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San Diego WMD (2011)

Shortly after the 2011 Super Bowl nuclear terror plot was exposed, a San Diego Port Authority officer stated that a "nuclear device" or "dirty bomb" had made entry into America but wouldn't specify which port.

Title:
'A Weapon Of Mass Destruction Was Found In The U.S.': Shock Confession Of Customs
Date:
February 14, 2011
Source:
Daily Mail

Abstract: A port official has admitted that a 'weapon of mass effect'  has been found by 'partner agencies' in the U.S., raising major questions over a possible government cover-up.

The disturbing revelation came in an interview with San Diego's assistant port director screened by a television channel in the city.

The Customs and Border Protection Department tried to dampen speculation over his remarks, but doubts remained over whether he had inadvertently revealed a dirty bomb plot to attack the U.S. mainland.

Concern over a secret WMD bust came after U.S. cables made public by the Wikileaks whistleblower website revealed terror groups were plotting a 'nuclear 911.'

In the interview screened by San Diego’s 10News, Al Hallor, assistant San Diego port director, said ‘weapons of mass effect’ had been found, although he did not specify exactly where or what they were.

Reporter Mitch Blacher asked Mr Hallor: ‘Do you ever find things that are dangerous like a chemical agent or a weaponised device?’

‘At the airport, seaport, at our port of entry we have not this past fiscal year, but our partner agencies have found those things,’ the customs official replied.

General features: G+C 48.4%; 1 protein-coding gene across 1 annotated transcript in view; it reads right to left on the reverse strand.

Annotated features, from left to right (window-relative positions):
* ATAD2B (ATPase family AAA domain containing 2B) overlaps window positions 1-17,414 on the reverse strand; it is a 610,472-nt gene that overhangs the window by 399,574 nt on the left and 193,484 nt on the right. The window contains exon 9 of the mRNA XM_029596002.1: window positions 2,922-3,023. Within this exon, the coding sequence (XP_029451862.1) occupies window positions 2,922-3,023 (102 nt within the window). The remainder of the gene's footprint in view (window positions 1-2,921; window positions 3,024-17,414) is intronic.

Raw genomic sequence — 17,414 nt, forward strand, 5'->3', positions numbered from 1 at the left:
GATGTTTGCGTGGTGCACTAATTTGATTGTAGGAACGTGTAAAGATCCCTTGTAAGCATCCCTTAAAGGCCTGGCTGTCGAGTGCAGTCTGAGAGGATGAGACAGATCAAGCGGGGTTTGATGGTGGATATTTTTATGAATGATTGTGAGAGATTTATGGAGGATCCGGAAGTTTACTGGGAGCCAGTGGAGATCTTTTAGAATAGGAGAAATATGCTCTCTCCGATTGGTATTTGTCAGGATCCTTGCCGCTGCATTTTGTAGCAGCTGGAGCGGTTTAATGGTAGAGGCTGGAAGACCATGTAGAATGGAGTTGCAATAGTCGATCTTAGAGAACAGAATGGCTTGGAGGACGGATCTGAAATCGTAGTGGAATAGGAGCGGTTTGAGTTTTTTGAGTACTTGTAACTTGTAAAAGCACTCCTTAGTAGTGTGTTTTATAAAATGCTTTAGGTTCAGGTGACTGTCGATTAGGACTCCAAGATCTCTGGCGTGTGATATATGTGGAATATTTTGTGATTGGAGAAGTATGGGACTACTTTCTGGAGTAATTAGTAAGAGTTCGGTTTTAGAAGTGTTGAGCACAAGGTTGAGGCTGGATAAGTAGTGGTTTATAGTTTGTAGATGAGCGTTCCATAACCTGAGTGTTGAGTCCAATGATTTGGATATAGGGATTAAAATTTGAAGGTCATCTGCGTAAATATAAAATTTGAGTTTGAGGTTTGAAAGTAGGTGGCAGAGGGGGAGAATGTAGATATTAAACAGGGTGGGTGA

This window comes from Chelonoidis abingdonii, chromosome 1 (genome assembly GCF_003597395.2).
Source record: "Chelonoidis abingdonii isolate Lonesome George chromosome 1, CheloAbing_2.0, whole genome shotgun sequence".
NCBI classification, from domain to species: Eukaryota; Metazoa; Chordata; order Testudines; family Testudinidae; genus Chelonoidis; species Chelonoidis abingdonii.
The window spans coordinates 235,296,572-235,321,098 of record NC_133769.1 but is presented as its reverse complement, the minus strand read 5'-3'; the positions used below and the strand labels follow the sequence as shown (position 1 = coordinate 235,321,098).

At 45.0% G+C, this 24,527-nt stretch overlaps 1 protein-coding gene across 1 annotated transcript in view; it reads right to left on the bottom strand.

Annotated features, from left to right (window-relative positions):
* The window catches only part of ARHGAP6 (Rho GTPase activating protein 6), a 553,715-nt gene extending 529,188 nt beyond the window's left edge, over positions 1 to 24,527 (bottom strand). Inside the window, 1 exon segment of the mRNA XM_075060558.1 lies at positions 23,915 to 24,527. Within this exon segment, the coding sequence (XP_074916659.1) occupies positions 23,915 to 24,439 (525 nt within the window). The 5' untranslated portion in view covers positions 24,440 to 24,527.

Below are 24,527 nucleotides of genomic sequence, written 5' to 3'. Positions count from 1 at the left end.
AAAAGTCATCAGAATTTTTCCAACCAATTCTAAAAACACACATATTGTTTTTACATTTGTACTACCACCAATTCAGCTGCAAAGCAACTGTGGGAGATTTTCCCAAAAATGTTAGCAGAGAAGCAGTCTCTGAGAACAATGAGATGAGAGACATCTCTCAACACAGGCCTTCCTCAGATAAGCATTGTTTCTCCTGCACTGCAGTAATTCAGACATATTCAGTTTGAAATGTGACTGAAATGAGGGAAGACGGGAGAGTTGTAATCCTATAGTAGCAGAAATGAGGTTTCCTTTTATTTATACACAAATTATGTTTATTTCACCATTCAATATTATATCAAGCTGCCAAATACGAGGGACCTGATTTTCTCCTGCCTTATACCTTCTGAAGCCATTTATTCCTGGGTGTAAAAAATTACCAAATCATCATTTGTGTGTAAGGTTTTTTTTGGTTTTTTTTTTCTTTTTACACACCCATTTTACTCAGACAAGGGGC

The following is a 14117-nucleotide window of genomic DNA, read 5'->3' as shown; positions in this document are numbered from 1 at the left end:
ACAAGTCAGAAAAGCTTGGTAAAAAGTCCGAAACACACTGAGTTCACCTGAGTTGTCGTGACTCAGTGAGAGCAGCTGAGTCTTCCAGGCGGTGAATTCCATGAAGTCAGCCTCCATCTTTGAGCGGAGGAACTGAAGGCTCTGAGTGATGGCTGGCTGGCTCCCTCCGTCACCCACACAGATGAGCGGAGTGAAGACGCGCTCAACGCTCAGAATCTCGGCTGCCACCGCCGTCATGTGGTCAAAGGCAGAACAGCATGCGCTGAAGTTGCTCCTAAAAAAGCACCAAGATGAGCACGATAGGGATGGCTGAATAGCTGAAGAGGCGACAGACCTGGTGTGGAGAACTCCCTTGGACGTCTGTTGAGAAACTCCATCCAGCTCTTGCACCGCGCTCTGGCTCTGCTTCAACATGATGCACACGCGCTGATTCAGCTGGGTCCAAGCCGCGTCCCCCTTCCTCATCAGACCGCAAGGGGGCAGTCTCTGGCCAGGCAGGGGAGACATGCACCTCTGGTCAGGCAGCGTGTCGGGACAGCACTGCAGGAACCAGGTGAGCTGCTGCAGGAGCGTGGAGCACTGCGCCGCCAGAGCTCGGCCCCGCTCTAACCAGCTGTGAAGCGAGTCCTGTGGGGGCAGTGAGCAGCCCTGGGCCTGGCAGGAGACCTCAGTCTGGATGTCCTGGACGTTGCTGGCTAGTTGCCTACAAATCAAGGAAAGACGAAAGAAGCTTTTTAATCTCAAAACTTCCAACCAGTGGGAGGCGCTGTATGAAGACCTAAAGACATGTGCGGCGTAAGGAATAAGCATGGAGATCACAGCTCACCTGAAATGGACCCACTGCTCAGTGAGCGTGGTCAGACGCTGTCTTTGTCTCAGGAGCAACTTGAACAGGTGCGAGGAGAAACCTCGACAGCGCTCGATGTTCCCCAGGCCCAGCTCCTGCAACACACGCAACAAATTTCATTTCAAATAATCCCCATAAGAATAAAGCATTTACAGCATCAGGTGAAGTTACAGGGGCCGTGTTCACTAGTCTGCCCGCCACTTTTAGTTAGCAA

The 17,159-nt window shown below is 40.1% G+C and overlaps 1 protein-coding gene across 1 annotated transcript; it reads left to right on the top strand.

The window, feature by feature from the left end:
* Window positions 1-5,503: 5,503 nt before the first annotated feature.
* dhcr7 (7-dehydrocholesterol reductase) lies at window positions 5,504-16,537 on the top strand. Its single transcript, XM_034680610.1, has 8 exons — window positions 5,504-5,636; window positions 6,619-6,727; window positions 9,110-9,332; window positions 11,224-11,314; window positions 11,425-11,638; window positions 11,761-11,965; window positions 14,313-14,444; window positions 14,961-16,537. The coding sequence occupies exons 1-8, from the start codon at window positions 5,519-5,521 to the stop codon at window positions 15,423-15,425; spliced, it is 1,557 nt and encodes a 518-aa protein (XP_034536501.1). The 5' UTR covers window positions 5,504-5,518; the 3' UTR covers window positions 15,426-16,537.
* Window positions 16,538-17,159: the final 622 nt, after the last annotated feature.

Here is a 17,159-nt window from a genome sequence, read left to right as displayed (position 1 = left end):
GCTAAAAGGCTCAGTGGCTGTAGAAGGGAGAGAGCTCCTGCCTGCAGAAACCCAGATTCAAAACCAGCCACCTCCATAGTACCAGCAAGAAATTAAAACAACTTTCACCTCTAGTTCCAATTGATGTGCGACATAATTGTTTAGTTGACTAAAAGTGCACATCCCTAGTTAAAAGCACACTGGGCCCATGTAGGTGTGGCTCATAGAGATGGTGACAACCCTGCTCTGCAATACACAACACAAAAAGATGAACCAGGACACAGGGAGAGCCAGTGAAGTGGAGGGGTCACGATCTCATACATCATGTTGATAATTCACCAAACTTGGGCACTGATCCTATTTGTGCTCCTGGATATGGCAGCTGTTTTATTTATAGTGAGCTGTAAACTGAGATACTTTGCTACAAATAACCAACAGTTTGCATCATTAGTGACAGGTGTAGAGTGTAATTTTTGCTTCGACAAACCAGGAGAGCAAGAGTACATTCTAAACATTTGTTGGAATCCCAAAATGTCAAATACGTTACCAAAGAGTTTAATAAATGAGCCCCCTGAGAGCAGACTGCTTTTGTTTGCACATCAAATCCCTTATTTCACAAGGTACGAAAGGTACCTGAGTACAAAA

‘So, specifically, you're looking for the dirty bomb? You're looking for the nuclear device?’ asked Mr Blacher.

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‘Correct. Weapons of mass effect,’ said Mr Hallor.

‘You ever found one?’ asked Mr Blacher.

‘Not at this location,’ Mr Hallor said.

‘But they have found them?’ asked Mr Blacher.

‘Yes,’ said Mr Hallor.

‘You never found one in San Diego though?’ Mr Blacher asked.

‘I would say at the port of San Diego we have not,’ Mr Hallor said.

‘Have you found one in San Diego?’ Mr Blacher asked.

The interview was then interrupted and cut short by a public relations official before Mr Hallor was able to answer the question.

San Diego's Customs and Border Protection agency was unavailable for comment today.

Earlier, Mr Hallor told Mr Blacher: ‘Potentially every city in America is a target. Given the waterways and the access to the Navy fleet here, I’d say, absolutely, San Diego is a target.
‘Our overall arching mission is to protect the American homeland against terrorists and from weapons of mass effect from entering the country. We are the guardians of America’s borders.’
He was explaining how the port checks cargo ships arriving at the port. He suggested the customs ‘partner agencies’ may have found the 'weapons of mass effect.'

Former Secret Service agent and airline security director Glen Winn told 10News Mr Hallor’s comments appeared to be credible.

‘This person was, I believe, knowledgeable, has a very important position with the port and the government and as such has that knowledge,’ he said.